Rapture /rap-chur/ n. extreme happiness and delight in something

Lesson Contents:

I realize that people take piano lessons for different reasons. Because of this, I strive to work with the students to meet their goals while keeping in line with my goals as a teacher and still giving the parents what they expect as well.
  • I am a Classically-trained pianist and will always push to include at least one piece of Classical repertoire in the lesson material.
  • Singing is a must.  Well, it doesn't necessary have to be singing, but speaking various things aloud, such as fingering or counting, is mandatory.
  • Sight-reading is emphasized.  Good sight-reading skills are so vital for a pianist.
  • I love music theory and music history; they are a staple in the lesson material. I find that knowledge on these two subjects enhances students’ ability to learn music better and more musically.  Ear-training is also included in lessons.
  • I get many requests that students learn to play the hymns of their religious denomination. That is a great! I try to teach these in a similar way in which they will be asked to use this talent, which means hymns are often used as sight-reading material in the lesson.
  • Many students come to me with specific songs they would like to learn. Bring it on! That is why they want to learn to play the piano, right!
  • I like to include composing. Composing can be fun and is great for making sure students really understand a concept.
  • And, finally, with the increased interest in Jazz and Christian Rock, I have started studying how to play this type of music as well. I am a beginner in this area, but am more than willing to share what I have learned with students if that is something they are interested in.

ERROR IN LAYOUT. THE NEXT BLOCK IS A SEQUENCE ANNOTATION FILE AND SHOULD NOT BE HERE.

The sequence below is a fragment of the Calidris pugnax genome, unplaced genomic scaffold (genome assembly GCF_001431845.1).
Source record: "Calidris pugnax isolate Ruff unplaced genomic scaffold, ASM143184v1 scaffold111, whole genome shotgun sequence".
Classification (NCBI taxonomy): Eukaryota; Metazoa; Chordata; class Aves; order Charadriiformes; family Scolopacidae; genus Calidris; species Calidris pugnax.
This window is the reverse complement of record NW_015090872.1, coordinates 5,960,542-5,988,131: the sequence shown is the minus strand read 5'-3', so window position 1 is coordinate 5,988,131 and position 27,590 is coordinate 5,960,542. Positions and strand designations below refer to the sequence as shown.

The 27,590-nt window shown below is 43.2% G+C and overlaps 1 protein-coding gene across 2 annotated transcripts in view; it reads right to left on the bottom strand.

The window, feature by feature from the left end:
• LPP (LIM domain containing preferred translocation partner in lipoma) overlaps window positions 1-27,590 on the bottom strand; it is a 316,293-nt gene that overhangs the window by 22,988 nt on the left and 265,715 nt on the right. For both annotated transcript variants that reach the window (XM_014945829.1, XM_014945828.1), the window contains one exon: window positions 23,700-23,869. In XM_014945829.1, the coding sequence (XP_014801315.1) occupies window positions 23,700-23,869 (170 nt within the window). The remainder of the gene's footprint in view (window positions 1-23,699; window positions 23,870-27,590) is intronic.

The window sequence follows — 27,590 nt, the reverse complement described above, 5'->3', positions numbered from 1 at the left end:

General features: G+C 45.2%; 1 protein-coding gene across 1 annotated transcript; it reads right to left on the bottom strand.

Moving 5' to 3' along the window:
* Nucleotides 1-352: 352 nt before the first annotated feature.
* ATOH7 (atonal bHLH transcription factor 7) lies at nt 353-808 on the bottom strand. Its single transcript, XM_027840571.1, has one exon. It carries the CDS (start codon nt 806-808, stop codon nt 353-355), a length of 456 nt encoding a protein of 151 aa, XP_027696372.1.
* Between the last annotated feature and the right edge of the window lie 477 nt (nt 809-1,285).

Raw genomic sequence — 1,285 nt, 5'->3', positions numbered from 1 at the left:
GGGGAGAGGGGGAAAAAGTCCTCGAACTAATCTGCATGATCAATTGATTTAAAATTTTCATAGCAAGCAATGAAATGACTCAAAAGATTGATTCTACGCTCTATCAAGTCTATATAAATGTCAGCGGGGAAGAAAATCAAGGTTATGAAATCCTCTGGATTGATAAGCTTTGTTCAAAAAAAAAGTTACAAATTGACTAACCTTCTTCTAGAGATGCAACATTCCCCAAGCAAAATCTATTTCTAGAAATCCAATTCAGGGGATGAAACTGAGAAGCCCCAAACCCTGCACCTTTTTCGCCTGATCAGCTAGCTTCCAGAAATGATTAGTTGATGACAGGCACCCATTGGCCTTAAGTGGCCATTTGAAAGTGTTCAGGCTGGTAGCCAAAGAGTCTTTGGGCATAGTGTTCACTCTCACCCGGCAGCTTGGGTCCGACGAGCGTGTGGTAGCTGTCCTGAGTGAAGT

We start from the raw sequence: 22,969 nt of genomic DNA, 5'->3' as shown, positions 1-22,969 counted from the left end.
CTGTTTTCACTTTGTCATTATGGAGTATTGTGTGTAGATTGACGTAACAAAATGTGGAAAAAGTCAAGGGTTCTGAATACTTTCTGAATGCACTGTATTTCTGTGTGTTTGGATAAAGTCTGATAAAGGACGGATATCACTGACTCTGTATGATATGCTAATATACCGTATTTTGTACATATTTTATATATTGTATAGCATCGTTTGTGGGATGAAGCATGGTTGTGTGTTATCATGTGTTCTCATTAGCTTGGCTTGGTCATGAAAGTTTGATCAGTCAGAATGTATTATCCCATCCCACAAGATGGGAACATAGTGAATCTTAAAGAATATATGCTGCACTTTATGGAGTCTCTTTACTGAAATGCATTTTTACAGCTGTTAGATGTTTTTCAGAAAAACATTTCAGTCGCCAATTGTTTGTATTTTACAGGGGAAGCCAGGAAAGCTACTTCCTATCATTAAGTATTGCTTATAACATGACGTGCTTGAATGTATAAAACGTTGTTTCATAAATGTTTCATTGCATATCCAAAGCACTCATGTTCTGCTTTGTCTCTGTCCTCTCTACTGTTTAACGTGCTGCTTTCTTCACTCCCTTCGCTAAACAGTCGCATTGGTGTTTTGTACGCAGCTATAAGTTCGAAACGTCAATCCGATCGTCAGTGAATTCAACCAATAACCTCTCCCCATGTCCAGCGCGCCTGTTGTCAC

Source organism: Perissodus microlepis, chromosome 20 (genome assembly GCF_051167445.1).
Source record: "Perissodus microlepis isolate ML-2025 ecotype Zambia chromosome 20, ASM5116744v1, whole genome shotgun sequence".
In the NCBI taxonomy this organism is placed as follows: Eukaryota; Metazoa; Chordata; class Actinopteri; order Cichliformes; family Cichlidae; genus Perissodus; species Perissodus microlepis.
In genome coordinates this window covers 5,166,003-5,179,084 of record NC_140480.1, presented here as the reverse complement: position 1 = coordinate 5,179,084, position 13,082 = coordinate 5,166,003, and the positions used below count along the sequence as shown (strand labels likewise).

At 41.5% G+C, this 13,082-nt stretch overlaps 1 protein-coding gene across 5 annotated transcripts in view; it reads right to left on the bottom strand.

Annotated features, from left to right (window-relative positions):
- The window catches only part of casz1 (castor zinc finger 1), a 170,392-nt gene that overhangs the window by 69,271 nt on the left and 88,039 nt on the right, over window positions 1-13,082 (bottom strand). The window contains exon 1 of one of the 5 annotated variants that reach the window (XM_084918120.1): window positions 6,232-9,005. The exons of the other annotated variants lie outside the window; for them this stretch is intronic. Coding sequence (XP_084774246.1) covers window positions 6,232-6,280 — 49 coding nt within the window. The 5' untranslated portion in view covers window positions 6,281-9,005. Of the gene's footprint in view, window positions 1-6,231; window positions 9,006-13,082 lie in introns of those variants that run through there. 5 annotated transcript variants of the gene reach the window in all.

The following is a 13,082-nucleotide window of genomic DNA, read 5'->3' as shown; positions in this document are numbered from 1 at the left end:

Methods Used:


  • My favorites: Alfred’s Premier Piano Method (pub. by Alfred) and Piano Adventures (pub. by Faber)
  • Others I like: Alfred’s Basic Piano (pub. by Alfred) and Celebrate Piano! (pub. by Frederick Harris)
  • I am familiar with a lot of different methods and am usually willing to work out of methods transfer students have already started, but I will try to persuade you to use one of my favorites after they finish the current level they are working in.


  • I usually stick with the method books until around Level 4 (depending on the method), and from there I switch to early intermediate repertoire.
  • Developing Artist Piano Literature (Faber), Succeeding with the Masters (FJH), Essential Keyboard Repertoire (Alfred)
  • There are many more I have used and am willing to use.


  • Any repertoire by the classic composers.